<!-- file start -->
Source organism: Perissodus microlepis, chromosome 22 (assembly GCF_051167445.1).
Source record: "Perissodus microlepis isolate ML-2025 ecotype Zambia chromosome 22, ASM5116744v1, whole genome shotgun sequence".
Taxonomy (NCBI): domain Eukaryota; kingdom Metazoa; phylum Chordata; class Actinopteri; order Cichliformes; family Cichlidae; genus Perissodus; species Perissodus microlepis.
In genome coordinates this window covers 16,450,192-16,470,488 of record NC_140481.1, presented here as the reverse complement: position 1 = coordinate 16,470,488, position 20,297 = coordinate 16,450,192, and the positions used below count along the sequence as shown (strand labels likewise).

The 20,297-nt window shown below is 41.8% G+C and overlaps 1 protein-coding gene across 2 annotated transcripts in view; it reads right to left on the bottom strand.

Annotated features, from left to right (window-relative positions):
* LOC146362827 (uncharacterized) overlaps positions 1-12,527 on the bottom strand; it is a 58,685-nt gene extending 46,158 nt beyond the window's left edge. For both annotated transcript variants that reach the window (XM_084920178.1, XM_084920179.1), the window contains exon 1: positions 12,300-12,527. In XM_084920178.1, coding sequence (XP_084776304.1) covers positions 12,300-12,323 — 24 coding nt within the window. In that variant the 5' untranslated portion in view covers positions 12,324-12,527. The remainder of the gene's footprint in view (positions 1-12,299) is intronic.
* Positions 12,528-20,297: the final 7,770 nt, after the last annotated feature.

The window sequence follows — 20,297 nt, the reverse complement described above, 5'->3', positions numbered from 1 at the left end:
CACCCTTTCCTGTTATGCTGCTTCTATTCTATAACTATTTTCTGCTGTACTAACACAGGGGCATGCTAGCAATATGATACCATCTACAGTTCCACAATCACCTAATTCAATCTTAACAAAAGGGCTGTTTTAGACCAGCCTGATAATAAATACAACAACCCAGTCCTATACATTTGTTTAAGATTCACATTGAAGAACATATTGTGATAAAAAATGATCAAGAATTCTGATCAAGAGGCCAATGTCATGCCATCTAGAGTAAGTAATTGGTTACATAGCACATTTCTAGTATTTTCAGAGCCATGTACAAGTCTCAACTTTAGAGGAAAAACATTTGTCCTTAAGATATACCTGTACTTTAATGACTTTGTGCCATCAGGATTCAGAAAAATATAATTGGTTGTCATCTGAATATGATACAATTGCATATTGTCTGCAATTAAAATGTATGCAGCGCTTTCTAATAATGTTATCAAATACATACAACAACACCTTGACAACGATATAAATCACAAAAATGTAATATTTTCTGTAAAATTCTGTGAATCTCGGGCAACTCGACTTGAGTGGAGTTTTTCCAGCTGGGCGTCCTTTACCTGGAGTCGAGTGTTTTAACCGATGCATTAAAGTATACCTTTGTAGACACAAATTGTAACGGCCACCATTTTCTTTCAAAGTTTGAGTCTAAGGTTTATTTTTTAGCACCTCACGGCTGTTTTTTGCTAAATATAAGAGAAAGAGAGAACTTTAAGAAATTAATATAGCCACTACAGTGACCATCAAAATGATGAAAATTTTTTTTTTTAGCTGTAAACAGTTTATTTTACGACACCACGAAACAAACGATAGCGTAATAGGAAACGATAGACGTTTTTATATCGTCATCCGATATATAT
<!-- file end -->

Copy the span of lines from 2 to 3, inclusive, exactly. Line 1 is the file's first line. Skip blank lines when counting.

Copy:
Source record: "Perissodus microlepis isolate ML-2025 ecotype Zambia chromosome 22, ASM5116744v1, whole genome shotgun sequence".
Taxonomy (NCBI): domain Eukaryota; kingdom Metazoa; phylum Chordata; class Actinopteri; order Cichliformes; family Cichlidae; genus Perissodus; species Perissodus microlepis.